Now some of that pressure the Cubs felt will shift onto the Indians. Two wins from baseball immortality? The Cubs would have taken that when the mimes and zoo animals showed up in spring training.

“Of course, the goal is to win it all,” Maddon said. “But there’s also the building component, the culture component, all the different things that permit you to be excellent on an annual basis that are now in place. All those things matter.”

A Hobbled Hero: Baez, Cubs keep finding wild ways to win

A Hobbled Hero: Baez, Cubs keep finding wild ways to win

Javy Baez has only seen one pitch in the Cubs-Phillies series, but that's all he needs to make a major impact.

"El Mago" notched his first walk-off RBI since May 8, 2016 in the bottom of the ninth inning Tuesday night, lacing the only pitch he saw from Juan Nicasio down the right-field line. Baez had missed the entire series to that point due to a heel injury he suffered Sunday in Washington D.C. and actually underwent an MRI before Tuesday's game to make sure there was no other damage.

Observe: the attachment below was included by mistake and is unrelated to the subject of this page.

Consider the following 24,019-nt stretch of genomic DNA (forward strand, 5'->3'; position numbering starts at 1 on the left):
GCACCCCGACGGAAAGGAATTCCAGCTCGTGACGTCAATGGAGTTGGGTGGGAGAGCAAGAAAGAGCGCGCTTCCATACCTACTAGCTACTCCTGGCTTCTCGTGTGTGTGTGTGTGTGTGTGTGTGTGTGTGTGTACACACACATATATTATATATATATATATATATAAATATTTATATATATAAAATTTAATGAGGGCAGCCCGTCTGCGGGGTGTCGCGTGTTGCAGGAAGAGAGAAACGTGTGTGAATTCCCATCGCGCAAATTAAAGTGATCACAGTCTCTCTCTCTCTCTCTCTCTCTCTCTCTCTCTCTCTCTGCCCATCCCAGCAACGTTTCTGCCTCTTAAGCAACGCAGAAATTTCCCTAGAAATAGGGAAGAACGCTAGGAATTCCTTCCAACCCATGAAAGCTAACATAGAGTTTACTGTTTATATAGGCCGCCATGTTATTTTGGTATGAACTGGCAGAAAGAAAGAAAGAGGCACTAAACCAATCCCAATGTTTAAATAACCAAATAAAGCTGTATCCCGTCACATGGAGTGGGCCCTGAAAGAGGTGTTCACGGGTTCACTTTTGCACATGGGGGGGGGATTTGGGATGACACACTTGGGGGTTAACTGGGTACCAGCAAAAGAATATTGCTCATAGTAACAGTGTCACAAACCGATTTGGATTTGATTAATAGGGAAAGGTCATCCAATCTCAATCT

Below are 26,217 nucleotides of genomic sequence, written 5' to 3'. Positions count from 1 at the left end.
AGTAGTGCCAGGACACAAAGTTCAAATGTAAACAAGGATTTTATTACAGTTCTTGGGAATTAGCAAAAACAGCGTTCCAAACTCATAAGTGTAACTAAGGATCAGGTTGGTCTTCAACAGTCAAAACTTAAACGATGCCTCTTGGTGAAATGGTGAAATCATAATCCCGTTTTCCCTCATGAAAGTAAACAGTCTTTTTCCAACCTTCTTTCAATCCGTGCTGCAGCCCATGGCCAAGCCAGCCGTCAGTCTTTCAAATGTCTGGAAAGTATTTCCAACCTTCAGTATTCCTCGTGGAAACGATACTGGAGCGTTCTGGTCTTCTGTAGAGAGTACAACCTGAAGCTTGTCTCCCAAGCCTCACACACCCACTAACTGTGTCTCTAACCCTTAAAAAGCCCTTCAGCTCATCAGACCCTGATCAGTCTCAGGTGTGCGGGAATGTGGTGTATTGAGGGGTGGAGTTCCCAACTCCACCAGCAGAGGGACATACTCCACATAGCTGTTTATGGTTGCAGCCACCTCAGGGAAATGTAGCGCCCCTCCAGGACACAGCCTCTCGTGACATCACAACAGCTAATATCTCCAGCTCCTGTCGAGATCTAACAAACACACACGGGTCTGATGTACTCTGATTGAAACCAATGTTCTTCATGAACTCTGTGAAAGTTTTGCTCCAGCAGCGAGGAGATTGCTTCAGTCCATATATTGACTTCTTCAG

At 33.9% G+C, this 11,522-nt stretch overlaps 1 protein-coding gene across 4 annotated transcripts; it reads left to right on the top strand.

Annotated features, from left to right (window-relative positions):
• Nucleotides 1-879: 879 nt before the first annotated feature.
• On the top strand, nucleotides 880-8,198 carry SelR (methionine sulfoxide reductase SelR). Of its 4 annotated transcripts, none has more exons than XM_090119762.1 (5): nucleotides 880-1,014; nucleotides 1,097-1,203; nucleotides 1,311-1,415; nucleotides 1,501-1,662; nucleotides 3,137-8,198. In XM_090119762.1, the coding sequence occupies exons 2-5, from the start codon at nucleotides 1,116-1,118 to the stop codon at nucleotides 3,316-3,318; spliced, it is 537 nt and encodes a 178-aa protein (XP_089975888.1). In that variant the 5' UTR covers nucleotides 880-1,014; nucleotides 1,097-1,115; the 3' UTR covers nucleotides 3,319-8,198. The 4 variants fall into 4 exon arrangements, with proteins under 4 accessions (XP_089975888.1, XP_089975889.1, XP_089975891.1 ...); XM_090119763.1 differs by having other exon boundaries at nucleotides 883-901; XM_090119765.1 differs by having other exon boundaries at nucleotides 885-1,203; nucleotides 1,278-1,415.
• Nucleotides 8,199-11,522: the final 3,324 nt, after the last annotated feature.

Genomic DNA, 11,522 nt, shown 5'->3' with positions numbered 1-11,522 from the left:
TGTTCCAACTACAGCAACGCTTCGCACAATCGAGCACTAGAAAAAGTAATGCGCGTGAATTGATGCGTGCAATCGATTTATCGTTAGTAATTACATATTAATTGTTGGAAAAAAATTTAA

Baez's single put the finishing touches on the Cubs' first win this season when trailing after eight innings. They now lead the majors with five walk-off victories.

After another blown lead by the bullpen (the third in the last week), the Cubs entered the bottom of the ninth down 2-1, but Kris Bryant led off with a walk and then Anthony Rizzo doubled. After a Willson Contreras flyout, Jason Heyward was intentionally walked and then Albert Almora Jr. hit a tapper in front of home plate that Bryant just barely beat out at home to tie the game.